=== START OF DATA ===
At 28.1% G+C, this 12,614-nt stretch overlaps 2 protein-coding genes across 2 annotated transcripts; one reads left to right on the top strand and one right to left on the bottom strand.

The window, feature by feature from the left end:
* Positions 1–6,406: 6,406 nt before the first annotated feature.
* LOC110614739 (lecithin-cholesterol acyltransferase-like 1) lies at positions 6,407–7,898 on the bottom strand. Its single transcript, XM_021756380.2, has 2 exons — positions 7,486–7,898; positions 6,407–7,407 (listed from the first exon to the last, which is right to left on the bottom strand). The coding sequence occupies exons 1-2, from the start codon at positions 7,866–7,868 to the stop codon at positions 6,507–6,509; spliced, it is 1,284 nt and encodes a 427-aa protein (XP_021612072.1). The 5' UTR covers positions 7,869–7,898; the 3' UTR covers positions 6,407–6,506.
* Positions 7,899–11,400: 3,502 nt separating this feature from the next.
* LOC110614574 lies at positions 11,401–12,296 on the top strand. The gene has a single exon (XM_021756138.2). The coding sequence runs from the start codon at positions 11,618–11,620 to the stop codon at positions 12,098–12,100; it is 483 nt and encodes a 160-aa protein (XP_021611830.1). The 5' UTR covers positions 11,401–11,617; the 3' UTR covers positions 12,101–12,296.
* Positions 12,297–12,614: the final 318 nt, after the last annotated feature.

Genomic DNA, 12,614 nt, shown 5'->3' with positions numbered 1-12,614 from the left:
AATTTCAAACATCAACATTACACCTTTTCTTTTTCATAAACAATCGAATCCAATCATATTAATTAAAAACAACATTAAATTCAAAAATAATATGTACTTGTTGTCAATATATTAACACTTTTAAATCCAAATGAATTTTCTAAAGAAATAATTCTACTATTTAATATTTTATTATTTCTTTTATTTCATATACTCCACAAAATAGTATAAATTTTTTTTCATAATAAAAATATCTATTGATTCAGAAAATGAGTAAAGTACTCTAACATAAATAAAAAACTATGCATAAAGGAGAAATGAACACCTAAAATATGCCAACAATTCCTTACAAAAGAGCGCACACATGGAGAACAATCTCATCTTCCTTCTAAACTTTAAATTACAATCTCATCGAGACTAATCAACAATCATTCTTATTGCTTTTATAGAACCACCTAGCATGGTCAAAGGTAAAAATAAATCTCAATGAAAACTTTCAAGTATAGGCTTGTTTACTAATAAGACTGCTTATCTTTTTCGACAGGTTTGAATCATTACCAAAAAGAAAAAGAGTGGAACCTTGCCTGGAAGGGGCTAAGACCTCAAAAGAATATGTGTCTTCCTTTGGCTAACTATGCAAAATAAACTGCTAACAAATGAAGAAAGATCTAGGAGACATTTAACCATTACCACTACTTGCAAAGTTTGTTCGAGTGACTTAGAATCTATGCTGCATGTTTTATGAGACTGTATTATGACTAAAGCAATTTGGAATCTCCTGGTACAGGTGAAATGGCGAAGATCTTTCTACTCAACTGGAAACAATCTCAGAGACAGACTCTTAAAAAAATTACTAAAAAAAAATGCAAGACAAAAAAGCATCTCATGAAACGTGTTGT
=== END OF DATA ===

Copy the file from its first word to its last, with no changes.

At 28.1% G+C, this 12,614-nt stretch overlaps 2 protein-coding genes across 2 annotated transcripts; one reads left to right on the top strand and one right to left on the bottom strand.

The window, feature by feature from the left end:
* Positions 1–6,406: 6,406 nt before the first annotated feature.
* LOC110614739 (lecithin-cholesterol acyltransferase-like 1) lies at positions 6,407–7,898 on the bottom strand. Its single transcript, XM_021756380.2, has 2 exons — positions 7,486–7,898; positions 6,407–7,407 (listed from the first exon to the last, which is right to left on the bottom strand). The coding sequence occupies exons 1-2, from the start codon at positions 7,866–7,868 to the stop codon at positions 6,507–6,509; spliced, it is 1,284 nt and encodes a 427-aa protein (XP_021612072.1). The 5' UTR covers positions 7,869–7,898; the 3' UTR covers positions 6,407–6,506.
* Positions 7,899–11,400: 3,502 nt separating this feature from the next.
* LOC110614574 lies at positions 11,401–12,296 on the top strand. The gene has a single exon (XM_021756138.2). The coding sequence runs from the start codon at positions 11,618–11,620 to the stop codon at positions 12,098–12,100; it is 483 nt and encodes a 160-aa protein (XP_021611830.1). The 5' UTR covers positions 11,401–11,617; the 3' UTR covers positions 12,101–12,296.
* Positions 12,297–12,614: the final 318 nt, after the last annotated feature.

Genomic DNA, 12,614 nt, shown 5'->3' with positions numbered 1-12,614 from the left:
AATTTCAAACATCAACATTACACCTTTTCTTTTTCATAAACAATCGAATCCAATCATATTAATTAAAAACAACATTAAATTCAAAAATAATATGTACTTGTTGTCAATATATTAACACTTTTAAATCCAAATGAATTTTCTAAAGAAATAATTCTACTATTTAATATTTTATTATTTCTTTTATTTCATATACTCCACAAAATAGTATAAATTTTTTTTCATAATAAAAATATCTATTGATTCAGAAAATGAGTAAAGTACTCTAACATAAATAAAAAACTATGCATAAAGGAGAAATGAACACCTAAAATATGCCAACAATTCCTTACAAAAGAGCGCACACATGGAGAACAATCTCATCTTCCTTCTAAACTTTAAATTACAATCTCATCGAGACTAATCAACAATCATTCTTATTGCTTTTATAGAACCACCTAGCATGGTCAAAGGTAAAAATAAATCTCAATGAAAACTTTCAAGTATAGGCTTGTTTACTAATAAGACTGCTTATCTTTTTCGACAGGTTTGAATCATTACCAAAAAGAAAAAGAGTGGAACCTTGCCTGGAAGGGGCTAAGACCTCAAAAGAATATGTGTCTTCCTTTGGCTAACTATGCAAAATAAACTGCTAACAAATGAAGAAAGATCTAGGAGACATTTAACCATTACCACTACTTGCAAAGTTTGTTCGAGTGACTTAGAATCTATGCTGCATGTTTTATGAGACTGTATTATGACTAAAGCAATTTGGAATCTCCTGGTACAGGTGAAATGGCGAAGATCTTTCTACTCAACTGGAAACAATCTCAGAGACAGACTCTTAAAAAAATTACTAAAAAAAAATGCAAGACAAAAAAGCATCTCATGAAACGTGTTGT